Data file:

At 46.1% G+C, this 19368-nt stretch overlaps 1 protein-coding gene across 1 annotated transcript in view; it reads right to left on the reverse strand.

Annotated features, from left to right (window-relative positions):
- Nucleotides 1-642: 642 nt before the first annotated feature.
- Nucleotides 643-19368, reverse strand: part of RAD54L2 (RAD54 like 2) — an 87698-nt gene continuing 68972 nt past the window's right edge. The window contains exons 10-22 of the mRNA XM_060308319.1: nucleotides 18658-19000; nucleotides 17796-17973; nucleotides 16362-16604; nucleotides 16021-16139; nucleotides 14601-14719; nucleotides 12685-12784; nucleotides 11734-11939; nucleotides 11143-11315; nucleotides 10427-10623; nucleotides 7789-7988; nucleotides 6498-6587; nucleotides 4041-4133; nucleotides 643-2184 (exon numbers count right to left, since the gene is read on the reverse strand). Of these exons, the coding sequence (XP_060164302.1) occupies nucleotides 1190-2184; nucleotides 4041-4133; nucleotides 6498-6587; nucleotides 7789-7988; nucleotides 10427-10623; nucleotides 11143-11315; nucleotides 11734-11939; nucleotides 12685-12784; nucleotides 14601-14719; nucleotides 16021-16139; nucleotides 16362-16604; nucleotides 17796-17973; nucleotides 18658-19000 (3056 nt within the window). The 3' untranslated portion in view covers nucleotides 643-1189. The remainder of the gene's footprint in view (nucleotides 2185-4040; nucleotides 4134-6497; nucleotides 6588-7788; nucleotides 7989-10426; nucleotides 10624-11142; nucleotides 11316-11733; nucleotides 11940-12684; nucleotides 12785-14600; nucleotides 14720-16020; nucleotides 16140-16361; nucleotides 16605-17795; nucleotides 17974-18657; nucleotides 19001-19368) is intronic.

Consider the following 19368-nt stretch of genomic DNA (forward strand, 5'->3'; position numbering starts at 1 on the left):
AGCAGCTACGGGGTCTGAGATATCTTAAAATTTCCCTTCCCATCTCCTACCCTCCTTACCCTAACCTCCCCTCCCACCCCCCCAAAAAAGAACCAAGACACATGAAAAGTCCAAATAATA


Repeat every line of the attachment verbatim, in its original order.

At 46.1% G+C, this 19368-nt stretch overlaps 1 protein-coding gene across 1 annotated transcript in view; it reads right to left on the reverse strand.

Annotated features, from left to right (window-relative positions):
- Nucleotides 1-642: 642 nt before the first annotated feature.
- Nucleotides 643-19368, reverse strand: part of RAD54L2 (RAD54 like 2) — an 87698-nt gene continuing 68972 nt past the window's right edge. The window contains exons 10-22 of the mRNA XM_060308319.1: nucleotides 18658-19000; nucleotides 17796-17973; nucleotides 16362-16604; nucleotides 16021-16139; nucleotides 14601-14719; nucleotides 12685-12784; nucleotides 11734-11939; nucleotides 11143-11315; nucleotides 10427-10623; nucleotides 7789-7988; nucleotides 6498-6587; nucleotides 4041-4133; nucleotides 643-2184 (exon numbers count right to left, since the gene is read on the reverse strand). Of these exons, the coding sequence (XP_060164302.1) occupies nucleotides 1190-2184; nucleotides 4041-4133; nucleotides 6498-6587; nucleotides 7789-7988; nucleotides 10427-10623; nucleotides 11143-11315; nucleotides 11734-11939; nucleotides 12685-12784; nucleotides 14601-14719; nucleotides 16021-16139; nucleotides 16362-16604; nucleotides 17796-17973; nucleotides 18658-19000 (3056 nt within the window). The 3' untranslated portion in view covers nucleotides 643-1189. The remainder of the gene's footprint in view (nucleotides 2185-4040; nucleotides 4134-6497; nucleotides 6588-7788; nucleotides 7989-10426; nucleotides 10624-11142; nucleotides 11316-11733; nucleotides 11940-12684; nucleotides 12785-14600; nucleotides 14720-16020; nucleotides 16140-16361; nucleotides 16605-17795; nucleotides 17974-18657; nucleotides 19001-19368) is intronic.

Consider the following 19368-nt stretch of genomic DNA (forward strand, 5'->3'; position numbering starts at 1 on the left):
AGCAGCTACGGGGTCTGAGATATCTTAAAATTTCCCTTCCCATCTCCTACCCTCCTTACCCTAACCTCCCCTCCCACCCCCCCAAAAAAGAACCAAGACACATGAAAAGTCCAAATAATA